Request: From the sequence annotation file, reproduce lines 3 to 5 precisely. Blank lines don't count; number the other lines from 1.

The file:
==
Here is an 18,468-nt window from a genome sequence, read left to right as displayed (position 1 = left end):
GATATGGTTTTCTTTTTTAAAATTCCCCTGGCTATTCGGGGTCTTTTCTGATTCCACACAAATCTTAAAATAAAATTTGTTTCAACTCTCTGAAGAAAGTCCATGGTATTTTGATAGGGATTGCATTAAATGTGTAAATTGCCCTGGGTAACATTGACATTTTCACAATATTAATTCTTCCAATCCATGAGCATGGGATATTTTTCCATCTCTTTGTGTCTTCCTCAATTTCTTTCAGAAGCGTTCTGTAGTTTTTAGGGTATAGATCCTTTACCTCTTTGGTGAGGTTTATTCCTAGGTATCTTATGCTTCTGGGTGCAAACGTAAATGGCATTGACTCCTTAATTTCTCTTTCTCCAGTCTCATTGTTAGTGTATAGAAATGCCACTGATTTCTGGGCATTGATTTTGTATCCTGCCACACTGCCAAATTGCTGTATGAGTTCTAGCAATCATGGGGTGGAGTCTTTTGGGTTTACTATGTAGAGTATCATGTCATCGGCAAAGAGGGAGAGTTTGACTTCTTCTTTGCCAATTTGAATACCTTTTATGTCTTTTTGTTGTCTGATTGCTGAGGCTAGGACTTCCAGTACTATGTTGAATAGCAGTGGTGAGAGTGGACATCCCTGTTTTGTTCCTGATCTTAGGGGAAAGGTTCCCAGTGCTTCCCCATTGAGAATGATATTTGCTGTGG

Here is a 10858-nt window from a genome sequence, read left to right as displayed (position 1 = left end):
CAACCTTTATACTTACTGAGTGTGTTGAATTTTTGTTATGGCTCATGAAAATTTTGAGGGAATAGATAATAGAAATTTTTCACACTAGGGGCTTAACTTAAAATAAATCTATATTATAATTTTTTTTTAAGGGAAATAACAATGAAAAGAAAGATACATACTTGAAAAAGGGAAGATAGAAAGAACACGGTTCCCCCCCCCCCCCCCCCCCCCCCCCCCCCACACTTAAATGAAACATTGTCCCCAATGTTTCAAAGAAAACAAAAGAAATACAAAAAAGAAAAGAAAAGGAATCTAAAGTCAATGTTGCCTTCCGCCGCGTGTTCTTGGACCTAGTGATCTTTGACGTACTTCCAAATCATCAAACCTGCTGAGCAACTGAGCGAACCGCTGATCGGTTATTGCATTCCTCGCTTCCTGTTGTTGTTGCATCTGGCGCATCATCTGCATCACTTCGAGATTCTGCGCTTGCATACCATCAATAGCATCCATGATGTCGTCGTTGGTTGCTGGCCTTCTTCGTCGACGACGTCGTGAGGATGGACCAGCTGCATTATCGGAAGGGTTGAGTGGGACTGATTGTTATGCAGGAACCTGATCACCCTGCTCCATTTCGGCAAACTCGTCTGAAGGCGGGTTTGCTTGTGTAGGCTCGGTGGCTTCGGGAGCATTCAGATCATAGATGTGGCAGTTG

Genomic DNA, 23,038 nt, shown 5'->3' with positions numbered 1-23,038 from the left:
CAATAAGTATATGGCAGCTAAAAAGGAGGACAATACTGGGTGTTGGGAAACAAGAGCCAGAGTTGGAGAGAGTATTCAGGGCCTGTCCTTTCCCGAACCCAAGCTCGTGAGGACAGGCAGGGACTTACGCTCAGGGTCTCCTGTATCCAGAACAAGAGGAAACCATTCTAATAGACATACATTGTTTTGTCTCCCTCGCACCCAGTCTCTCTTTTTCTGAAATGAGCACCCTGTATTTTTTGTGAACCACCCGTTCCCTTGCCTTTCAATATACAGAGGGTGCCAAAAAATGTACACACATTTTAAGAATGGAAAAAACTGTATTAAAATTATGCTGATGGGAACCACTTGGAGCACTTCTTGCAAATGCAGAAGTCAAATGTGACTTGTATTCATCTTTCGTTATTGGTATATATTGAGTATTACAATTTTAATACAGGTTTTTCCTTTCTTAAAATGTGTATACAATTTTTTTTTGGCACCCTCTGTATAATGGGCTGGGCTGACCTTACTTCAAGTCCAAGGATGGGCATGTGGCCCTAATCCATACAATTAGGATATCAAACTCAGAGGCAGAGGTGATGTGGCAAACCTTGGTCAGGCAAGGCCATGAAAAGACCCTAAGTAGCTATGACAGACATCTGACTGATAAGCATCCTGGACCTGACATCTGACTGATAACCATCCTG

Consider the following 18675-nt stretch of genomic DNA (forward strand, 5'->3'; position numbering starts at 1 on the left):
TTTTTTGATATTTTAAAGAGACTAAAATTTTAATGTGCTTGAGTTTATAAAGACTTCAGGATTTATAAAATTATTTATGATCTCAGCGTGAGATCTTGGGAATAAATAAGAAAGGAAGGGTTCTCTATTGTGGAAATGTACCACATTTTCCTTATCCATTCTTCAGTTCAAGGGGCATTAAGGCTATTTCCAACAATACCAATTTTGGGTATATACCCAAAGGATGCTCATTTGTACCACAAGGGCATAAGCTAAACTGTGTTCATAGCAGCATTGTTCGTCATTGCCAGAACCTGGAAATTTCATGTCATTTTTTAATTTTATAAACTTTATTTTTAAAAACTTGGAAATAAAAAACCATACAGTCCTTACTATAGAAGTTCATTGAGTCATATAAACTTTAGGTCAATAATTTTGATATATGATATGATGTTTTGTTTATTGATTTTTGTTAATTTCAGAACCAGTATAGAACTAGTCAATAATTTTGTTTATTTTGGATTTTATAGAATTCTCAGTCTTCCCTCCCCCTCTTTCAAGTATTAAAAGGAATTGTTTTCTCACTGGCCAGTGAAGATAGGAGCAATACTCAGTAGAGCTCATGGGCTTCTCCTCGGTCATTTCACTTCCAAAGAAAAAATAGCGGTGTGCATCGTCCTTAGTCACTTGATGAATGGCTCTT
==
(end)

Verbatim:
Here is a 10858-nt window from a genome sequence, read left to right as displayed (position 1 = left end):
CAACCTTTATACTTACTGAGTGTGTTGAATTTTTGTTATGGCTCATGAAAATTTTGAGGGAATAGATAATAGAAATTTTTCACACTAGGGGCTTAACTTAAAATAAATCTATATTATAATTTTTTTTTAAGGGAAATAACAATGAAAAGAAAGATACATACTTGAAAAAGGGAAGATAGAAAGAACACGGTTCCCCCCCCCCCCCCCCCCCCCCCCCCCCCACACTTAAATGAAACATTGTCCCCAATGTTTCAAAGAAAACAAAAGAAATACAAAAAAGAAAAGAAAAGGAATCTAAAGTCAATGTTGCCTTCCGCCGCGTGTTCTTGGACCTAGTGATCTTTGACGTACTTCCAAATCATCAAACCTGCTGAGCAACTGAGCGAACCGCTGATCGGTTATTGCATTCCTCGCTTCCTGTTGTTGTTGCATCTGGCGCATCATCTGCATCACTTCGAGATTCTGCGCTTGCATACCATCAATAGCATCCATGATGTCGTCGTTGGTTGCTGGCCTTCTTCGTCGACGACGTCGTGAGGATGGACCAGCTGCATTATCGGAAGGGTTGAGTGGGACTGATTGTTATGCAGGAACCTGATCACCCTGCTCCATTTCGGCAAACTCGTCTGAAGGCGGGTTTGCTTGTGTAGGCTCGGTGGCTTCGGGAGCATTCAGATCATAGATGTGGCAGTTG

Genomic DNA, 23,038 nt, shown 5'->3' with positions numbered 1-23,038 from the left: